FORT LAUDERDALE, Fla. – An unwanted trip by a man with autism to a Pompano Beach strip club has led to a new law granting expanded protections for people with developmental disabilities.

The new Florida law, the first of its kind in the country, allows people with developmental disabilities to have an expert with them during a police interview to explain what’s happening and to pose questions in a way the interview subject can understand.

It also makes it easier for authorities to know who might need assistance by creating a voluntary new designation on state identification cards.

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The issue arose after Ellen Kleinert, of Coral Springs, accused a business friend of taking her 29-year-old son with autism to a strip club in January 2010. The man paid for her son, Wes, to have a lap dance and when he became upset, wouldn’t let him leave or call his mother.

While Wes does not physically appear unusual, Kleinert says his cognitive functioning is that of a 14-year-old.

“Here he is with a seizure disorder, lights flashing and a woman who was basically naked giving him a lap dance,” said Kleinert, who at the time ran the Florida Special Arts Center. “He was very upset.”

When Kleinert eventually found out about the trip to Cheetah Lounge, she went to the Broward Sheriff’s Office. But when they saw the grown man in front of them, Kleinert says police initially laughed her off.

Wes was eventually taken to a room alone with a detective, but the questions confused him and Wes wasn’t able to provide the sort of evidence needed to charge someone with a crime.

“Our goal was to make it hopefully that this situation would not happen to people similarly situated to Wes,” Kleinert said.

With the support of Broward Sheriff Scott Israel, and the help of her husband, attorney L. Jerry Cohn, Kleinert came up with the idea for the interview part of the new law.

Law enforcement officers must now, upon the request of a person with a disability or their parent or guardian, have a psychologist, therapist or other expert present during questioning. The expert has to be paid for by the requester, but in the case of victims, the money will be reimbursed by a defendant, if convicted.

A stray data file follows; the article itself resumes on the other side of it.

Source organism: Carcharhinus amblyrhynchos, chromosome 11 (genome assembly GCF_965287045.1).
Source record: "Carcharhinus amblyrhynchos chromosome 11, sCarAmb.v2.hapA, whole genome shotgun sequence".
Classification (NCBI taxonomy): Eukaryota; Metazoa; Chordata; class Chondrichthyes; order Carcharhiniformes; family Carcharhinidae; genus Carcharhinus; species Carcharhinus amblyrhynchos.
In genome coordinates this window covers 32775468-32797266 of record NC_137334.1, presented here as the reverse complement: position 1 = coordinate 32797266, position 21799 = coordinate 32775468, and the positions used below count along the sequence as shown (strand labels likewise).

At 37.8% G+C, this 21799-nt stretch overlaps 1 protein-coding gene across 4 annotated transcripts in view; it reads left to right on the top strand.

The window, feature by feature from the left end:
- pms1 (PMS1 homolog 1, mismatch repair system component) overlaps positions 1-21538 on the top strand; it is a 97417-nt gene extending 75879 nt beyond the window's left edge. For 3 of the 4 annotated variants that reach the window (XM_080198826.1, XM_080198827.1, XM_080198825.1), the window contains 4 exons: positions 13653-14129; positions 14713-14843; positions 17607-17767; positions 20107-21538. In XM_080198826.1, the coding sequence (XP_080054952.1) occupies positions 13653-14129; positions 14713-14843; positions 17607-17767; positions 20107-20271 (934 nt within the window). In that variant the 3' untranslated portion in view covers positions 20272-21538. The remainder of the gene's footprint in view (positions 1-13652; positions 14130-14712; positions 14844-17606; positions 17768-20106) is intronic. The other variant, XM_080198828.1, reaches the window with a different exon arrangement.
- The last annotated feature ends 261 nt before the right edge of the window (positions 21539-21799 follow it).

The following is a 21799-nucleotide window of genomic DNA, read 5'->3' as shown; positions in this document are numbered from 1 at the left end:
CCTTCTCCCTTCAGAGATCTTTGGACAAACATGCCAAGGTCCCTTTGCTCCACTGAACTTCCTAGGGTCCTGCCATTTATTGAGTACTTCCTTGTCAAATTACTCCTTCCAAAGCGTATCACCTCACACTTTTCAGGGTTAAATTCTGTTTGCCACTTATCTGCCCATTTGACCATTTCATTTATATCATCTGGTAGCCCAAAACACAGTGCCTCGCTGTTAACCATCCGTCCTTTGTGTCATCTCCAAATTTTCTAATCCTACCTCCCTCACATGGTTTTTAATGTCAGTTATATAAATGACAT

“If the police brought in someone who spoke Spanish or Creole, they’d have an interpreter,” Kleinert said. “Now, there will be someone who knows about disability and can guide them through the situation.”

But how can police know who has a developmental disability? One way is through the other part of the new law, which allows people with such disorders to have a “D” printed on their state ID cards.

That part of the legislation came from Fort Lauderdale attorney Steve Lesser, whose personal experience formed his idea as well.

He too has a son with autism spectrum disorder and is involved in TOPSoccer, a league for kids with developmental disabilities.

There, Lesser says he met a lot of other parents who “would tell me these nightmare stories of issues with law enforcement. One kid was standing around at the bowling alley and saw some criminal activity. Police came and started asking questions, and the kid didn’t know how to respond. To police, it looks suspicious.”

It’s Lesser’s hope that the voluntary ID cards would clue in law enforcement officers that they need to treat the holder with caution. Taken together with the interview potion of the law, the cards will also let police know who may need help in an interview room.

“A lot of people in law enforcement don’t understand,” Kleinert said. “You don’t have to physically look like you have a disability to have one.”

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